Sculpture - a 3D form of artwork often created by carving, casting, or molding - is an ancient art form that is usually quite durable. Though the sculptures may not be the same quality as they were when new, we can still experience intact sculptures from ancient times, such as the Great Sphinx of Giza, the Venus of Willendorf, and terracotta warriors in China.
Sculpture can take the form of freestanding statues - such as the examples above - or what is called "relief", where the sculpture juts out from a different surface, such as a wall or a coin. Statues can be made of many types of material. Stone, metal, and wood are all materials people have used to create statues throughout history. Totem poles - such as those made by Indigenous tribes in the North Western Americas - were often made of wood, while the large statues found at the Sanxingdui site in China were bronze, and the statues on Easter Island were made of stone.
Sculptures are often direct representations of objects in the world, though they can be abstract as well. Many sculptures hold symbolic meaning in addition to the object they represent, such as in Totem poles. Whether you prefer direct representations or abstract imaginings, sculptures can connect us to our cultures and be fun to make. Depending on the goal, you may have items around the house you can use to make your own sculpture (legos, blocks, bread dough, paper, bits of wire/fluff/paper, empty tea boxes, clay, garden stones, plants from your garden, and more). If you have the time, take a short break and build your own sculpture of whatever you want! Use the time to be creative and let stress and worries go away for a few minutes!
If you like creating sculptures, consider creating one that follows the prompt of the art exhibition (see below), take a picture of the completed sculpture, and submit it to be shown in the exhibition.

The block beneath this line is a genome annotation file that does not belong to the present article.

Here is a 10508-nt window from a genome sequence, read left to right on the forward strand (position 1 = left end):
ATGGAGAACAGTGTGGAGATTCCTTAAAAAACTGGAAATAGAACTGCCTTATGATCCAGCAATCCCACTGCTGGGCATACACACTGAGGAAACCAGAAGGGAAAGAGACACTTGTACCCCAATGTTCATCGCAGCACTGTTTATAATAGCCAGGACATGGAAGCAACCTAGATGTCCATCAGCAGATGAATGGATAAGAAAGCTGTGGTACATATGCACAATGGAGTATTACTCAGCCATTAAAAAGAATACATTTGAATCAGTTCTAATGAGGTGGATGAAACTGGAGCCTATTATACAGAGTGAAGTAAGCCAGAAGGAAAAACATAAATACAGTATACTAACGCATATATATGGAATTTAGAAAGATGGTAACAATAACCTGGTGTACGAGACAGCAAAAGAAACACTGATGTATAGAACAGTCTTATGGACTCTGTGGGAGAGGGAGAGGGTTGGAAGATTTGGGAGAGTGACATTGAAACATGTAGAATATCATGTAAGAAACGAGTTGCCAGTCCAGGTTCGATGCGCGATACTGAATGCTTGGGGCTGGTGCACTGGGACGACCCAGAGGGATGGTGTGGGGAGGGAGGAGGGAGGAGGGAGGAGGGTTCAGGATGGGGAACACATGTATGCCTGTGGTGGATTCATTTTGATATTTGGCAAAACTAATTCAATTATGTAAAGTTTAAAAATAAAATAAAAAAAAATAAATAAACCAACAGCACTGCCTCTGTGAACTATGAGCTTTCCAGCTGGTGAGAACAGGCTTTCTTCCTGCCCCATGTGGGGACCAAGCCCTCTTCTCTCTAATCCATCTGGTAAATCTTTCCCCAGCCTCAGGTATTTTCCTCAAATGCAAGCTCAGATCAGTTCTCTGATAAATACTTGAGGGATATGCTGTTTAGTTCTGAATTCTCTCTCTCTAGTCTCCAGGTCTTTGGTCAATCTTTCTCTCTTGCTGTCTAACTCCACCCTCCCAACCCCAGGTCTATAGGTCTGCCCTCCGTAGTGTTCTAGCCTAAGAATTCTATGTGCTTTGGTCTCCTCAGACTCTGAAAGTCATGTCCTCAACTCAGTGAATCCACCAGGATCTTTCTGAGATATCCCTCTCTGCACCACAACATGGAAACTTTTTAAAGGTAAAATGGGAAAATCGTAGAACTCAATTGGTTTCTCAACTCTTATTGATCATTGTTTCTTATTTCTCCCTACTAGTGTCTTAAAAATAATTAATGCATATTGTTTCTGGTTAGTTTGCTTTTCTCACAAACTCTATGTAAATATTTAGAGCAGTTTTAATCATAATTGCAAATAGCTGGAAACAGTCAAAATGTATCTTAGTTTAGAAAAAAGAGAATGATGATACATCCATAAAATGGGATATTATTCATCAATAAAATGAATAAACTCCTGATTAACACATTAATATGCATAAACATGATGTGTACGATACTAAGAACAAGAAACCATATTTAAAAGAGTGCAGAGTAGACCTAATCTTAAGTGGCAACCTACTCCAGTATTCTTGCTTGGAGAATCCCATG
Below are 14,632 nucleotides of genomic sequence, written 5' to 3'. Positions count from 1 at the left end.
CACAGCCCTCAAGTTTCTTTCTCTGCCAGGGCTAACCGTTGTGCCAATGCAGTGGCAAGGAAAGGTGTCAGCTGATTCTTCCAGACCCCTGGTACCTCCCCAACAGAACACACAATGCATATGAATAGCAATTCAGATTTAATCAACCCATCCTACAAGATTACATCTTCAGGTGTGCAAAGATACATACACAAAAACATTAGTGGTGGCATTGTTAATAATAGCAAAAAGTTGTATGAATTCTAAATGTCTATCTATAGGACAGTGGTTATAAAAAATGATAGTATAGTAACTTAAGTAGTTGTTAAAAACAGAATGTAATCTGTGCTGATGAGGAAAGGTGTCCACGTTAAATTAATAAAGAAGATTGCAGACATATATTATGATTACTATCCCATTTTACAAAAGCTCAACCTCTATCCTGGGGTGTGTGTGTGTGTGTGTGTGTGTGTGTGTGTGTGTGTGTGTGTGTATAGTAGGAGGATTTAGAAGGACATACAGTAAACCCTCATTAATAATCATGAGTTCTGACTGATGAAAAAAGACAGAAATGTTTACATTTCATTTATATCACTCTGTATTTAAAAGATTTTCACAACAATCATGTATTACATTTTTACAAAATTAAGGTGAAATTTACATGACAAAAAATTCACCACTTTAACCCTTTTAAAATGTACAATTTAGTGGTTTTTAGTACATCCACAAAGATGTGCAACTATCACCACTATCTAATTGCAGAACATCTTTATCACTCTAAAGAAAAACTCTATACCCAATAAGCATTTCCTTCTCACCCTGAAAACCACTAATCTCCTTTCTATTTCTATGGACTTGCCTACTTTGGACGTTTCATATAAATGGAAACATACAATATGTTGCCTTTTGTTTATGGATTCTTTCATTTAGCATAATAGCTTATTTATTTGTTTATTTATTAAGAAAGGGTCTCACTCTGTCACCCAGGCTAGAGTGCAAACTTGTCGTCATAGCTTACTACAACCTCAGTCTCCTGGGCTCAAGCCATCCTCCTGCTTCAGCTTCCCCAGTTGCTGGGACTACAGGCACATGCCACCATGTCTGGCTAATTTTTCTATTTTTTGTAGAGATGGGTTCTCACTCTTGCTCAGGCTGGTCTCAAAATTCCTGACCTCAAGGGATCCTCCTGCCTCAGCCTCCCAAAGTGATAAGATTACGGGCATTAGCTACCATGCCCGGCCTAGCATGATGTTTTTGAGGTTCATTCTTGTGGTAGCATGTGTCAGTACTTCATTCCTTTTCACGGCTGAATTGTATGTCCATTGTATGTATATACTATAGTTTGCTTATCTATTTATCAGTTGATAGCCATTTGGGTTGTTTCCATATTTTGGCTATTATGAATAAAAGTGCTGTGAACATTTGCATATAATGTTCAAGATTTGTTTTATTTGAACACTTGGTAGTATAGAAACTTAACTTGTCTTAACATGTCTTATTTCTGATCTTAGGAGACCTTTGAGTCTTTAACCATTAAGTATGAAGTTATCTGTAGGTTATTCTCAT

Take a photo or create a piece of artwork that represents why you use the public library.
If the ways you use the public library have changed since you came to the UK, please also take a photo or create a piece of artwork that represents why the ways you use the public library have changed.
You can submit as many photos and pieces of artwork as you like.
Easter Island Heads - https://en.wikipedia.org/wiki/Sculpture#/media/File:Mo%C3%A1is.jpg
Sanxingdui Bronze Head with Golden Mask - By momo - Flickr: Gold Mask (黄金面罩), CC BY 2.0, https://commons.wikimedia.org/w/index.php?curid=28821850
Sphinx of Giza - https://www.britannica.com/topic/Great-Sphinx
Terracotta Warriors from China - https://mymodernmet.com/famous-sculptures-art-history/
Tlingit K'alyann Totem Pole - https://en.wikipedia.org/wiki/Sculpture#/media/File:Tlingit_K'alyaan_Totem_Pole_August_2005.jpg
Venus of Willendorf - https://mymodernmet.com/famous-sculptures-art-history/
Rachel Salzano is a PhD student at Edinburgh Napier University. In her spare time she enjoys crocheting, drawing, reading, and collecting public library memberships. She hopes that her research will help bring together public library providers and their communities to enhance public library service provision.